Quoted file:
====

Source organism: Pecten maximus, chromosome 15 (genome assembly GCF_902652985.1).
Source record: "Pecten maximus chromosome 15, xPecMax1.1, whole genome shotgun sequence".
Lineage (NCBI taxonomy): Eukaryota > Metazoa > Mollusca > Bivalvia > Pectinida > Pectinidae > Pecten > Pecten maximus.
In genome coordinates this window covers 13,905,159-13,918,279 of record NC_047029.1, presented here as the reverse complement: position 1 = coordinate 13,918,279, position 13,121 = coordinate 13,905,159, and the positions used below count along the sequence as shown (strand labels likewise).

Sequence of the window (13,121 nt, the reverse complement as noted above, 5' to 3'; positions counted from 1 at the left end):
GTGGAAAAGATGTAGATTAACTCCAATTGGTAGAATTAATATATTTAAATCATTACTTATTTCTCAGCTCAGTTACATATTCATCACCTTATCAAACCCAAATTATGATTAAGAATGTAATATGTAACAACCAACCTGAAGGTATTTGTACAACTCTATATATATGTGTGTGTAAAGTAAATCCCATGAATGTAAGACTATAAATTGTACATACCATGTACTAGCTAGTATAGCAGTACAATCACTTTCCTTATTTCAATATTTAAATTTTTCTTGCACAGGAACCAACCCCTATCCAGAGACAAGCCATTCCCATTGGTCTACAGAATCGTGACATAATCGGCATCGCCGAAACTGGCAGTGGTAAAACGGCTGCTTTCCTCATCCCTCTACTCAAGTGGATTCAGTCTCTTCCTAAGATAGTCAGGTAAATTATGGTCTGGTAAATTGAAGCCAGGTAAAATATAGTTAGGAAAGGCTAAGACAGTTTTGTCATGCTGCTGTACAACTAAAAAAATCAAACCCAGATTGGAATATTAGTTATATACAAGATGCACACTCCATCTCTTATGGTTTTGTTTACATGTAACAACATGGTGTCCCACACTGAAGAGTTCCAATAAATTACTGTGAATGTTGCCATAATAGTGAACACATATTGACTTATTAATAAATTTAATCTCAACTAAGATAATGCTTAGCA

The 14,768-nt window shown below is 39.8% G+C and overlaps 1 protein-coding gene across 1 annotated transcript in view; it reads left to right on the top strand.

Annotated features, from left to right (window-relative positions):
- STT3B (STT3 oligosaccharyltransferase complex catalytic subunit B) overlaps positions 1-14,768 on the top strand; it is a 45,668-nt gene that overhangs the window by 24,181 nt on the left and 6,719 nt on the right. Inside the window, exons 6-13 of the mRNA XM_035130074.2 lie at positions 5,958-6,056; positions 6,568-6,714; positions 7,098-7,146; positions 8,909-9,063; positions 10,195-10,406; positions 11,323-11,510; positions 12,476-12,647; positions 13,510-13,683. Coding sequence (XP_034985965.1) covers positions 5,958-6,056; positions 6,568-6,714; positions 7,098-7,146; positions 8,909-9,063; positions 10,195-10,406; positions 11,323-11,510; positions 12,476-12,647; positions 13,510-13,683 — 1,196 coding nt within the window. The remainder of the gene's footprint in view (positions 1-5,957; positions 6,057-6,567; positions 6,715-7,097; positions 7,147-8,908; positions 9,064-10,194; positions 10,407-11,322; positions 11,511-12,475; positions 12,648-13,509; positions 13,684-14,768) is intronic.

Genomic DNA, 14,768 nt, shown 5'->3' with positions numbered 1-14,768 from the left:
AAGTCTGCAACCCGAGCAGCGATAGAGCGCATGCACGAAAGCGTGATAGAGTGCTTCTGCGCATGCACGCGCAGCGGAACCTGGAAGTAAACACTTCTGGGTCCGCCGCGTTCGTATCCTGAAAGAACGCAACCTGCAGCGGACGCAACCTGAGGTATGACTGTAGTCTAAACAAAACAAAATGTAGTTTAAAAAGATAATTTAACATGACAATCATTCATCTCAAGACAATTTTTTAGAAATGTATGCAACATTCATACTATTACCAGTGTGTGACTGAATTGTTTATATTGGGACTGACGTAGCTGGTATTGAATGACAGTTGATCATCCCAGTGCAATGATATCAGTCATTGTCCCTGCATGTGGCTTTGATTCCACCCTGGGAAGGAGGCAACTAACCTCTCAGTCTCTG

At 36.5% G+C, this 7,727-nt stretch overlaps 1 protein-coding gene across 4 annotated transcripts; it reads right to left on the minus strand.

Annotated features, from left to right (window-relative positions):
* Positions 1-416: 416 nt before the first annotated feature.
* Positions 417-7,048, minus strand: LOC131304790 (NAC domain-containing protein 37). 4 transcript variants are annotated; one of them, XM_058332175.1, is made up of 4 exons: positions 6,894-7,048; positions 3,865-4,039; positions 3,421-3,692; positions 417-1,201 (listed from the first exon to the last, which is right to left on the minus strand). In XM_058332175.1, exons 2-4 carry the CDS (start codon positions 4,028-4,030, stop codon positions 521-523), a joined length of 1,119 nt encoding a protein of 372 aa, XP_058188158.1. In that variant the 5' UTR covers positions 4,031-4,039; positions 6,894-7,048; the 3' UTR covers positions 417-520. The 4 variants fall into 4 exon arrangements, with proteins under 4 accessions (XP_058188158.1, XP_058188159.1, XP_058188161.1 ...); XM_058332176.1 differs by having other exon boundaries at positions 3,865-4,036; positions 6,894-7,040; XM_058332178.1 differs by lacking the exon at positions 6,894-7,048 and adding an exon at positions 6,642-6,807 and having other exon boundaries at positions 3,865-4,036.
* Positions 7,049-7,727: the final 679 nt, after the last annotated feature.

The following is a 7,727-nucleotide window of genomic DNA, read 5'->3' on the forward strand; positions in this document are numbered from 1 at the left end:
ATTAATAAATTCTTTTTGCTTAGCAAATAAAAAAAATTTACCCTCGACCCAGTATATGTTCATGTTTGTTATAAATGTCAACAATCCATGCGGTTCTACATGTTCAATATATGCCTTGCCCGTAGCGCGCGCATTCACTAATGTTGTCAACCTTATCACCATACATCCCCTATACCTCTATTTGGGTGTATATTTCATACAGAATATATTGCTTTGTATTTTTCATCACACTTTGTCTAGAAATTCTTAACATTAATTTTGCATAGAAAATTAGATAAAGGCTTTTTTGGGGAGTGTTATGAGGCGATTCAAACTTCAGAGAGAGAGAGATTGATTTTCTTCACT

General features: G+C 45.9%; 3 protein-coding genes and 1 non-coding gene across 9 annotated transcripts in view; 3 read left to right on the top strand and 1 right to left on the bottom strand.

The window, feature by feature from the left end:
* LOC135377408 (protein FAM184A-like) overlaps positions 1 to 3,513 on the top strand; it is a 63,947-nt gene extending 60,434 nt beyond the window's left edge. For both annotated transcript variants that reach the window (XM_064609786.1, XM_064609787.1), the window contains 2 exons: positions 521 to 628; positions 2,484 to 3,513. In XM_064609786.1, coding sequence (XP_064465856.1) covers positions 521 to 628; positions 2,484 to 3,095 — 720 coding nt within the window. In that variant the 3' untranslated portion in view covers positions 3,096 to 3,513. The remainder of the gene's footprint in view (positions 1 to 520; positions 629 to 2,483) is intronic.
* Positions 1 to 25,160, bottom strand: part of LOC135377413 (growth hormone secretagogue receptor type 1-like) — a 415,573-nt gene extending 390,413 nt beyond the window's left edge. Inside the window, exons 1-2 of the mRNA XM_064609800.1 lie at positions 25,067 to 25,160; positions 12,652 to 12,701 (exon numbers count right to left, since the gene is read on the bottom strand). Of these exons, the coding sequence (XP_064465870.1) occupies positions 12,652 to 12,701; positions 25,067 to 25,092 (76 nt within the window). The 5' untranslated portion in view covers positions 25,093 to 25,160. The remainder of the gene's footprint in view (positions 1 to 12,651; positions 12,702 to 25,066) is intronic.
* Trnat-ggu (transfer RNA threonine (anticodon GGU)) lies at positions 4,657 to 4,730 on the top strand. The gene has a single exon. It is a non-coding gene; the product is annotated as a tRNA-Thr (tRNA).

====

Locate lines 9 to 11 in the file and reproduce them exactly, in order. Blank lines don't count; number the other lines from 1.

- STT3B (STT3 oligosaccharyltransferase complex catalytic subunit B) overlaps positions 1-14,768 on the top strand; it is a 45,668-nt gene that overhangs the window by 24,181 nt on the left and 6,719 nt on the right. Inside the window, exons 6-13 of the mRNA XM_035130074.2 lie at positions 5,958-6,056; positions 6,568-6,714; positions 7,098-7,146; positions 8,909-9,063; positions 10,195-10,406; positions 11,323-11,510; positions 12,476-12,647; positions 13,510-13,683. Coding sequence (XP_034985965.1) covers positions 5,958-6,056; positions 6,568-6,714; positions 7,098-7,146; positions 8,909-9,063; positions 10,195-10,406; positions 11,323-11,510; positions 12,476-12,647; positions 13,510-13,683 — 1,196 coding nt within the window. The remainder of the gene's footprint in view (positions 1-5,957; positions 6,057-6,567; positions 6,715-7,097; positions 7,147-8,908; positions 9,064-10,194; positions 10,407-11,322; positions 11,511-12,475; positions 12,648-13,509; positions 13,684-14,768) is intronic.

Genomic DNA, 14,768 nt, shown 5'->3' with positions numbered 1-14,768 from the left:
AAGTCTGCAACCCGAGCAGCGATAGAGCGCATGCACGAAAGCGTGATAGAGTGCTTCTGCGCATGCACGCGCAGCGGAACCTGGAAGTAAACACTTCTGGGTCCGCCGCGTTCGTATCCTGAAAGAACGCAACCTGCAGCGGACGCAACCTGAGGTATGACTGTAGTCTAAACAAAACAAAATGTAGTTTAAAAAGATAATTTAACATGACAATCATTCATCTCAAGACAATTTTTTAGAAATGTATGCAACATTCATACTATTACCAGTGTGTGACTGAATTGTTTATATTGGGACTGACGTAGCTGGTATTGAATGACAGTTGATCATCCCAGTGCAATGATATCAGTCATTGTCCCTGCATGTGGCTTTGATTCCACCCTGGGAAGGAGGCAACTAACCTCTCAGTCTCTG